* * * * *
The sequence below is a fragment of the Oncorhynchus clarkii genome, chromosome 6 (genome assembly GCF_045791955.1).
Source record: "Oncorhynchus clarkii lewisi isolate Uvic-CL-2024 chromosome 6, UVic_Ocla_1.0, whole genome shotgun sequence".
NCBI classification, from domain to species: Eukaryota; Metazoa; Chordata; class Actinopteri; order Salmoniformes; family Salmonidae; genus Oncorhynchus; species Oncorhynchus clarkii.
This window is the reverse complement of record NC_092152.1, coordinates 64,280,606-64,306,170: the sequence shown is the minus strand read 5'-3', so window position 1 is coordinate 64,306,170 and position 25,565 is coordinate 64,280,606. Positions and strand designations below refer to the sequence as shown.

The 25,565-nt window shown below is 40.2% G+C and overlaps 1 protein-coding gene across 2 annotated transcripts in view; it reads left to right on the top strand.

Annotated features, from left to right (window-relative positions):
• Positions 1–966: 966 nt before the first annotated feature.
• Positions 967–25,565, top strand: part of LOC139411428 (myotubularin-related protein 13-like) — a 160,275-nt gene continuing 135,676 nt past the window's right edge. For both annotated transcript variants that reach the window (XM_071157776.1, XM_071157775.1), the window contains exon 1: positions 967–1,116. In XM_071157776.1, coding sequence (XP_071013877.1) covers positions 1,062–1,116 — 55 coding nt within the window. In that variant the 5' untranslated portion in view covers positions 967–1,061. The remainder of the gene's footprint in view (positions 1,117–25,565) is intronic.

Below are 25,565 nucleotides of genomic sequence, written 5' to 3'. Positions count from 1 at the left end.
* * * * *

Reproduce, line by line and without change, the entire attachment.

The sequence below is a fragment of the Oncorhynchus clarkii genome, chromosome 6 (genome assembly GCF_045791955.1).
Source record: "Oncorhynchus clarkii lewisi isolate Uvic-CL-2024 chromosome 6, UVic_Ocla_1.0, whole genome shotgun sequence".
NCBI classification, from domain to species: Eukaryota; Metazoa; Chordata; class Actinopteri; order Salmoniformes; family Salmonidae; genus Oncorhynchus; species Oncorhynchus clarkii.
This window is the reverse complement of record NC_092152.1, coordinates 64,280,606-64,306,170: the sequence shown is the minus strand read 5'-3', so window position 1 is coordinate 64,306,170 and position 25,565 is coordinate 64,280,606. Positions and strand designations below refer to the sequence as shown.

The 25,565-nt window shown below is 40.2% G+C and overlaps 1 protein-coding gene across 2 annotated transcripts in view; it reads left to right on the top strand.

Annotated features, from left to right (window-relative positions):
• Positions 1–966: 966 nt before the first annotated feature.
• Positions 967–25,565, top strand: part of LOC139411428 (myotubularin-related protein 13-like) — a 160,275-nt gene continuing 135,676 nt past the window's right edge. For both annotated transcript variants that reach the window (XM_071157776.1, XM_071157775.1), the window contains exon 1: positions 967–1,116. In XM_071157776.1, coding sequence (XP_071013877.1) covers positions 1,062–1,116 — 55 coding nt within the window. In that variant the 5' untranslated portion in view covers positions 967–1,061. The remainder of the gene's footprint in view (positions 1,117–25,565) is intronic.

Below are 25,565 nucleotides of genomic sequence, written 5' to 3'. Positions count from 1 at the left end.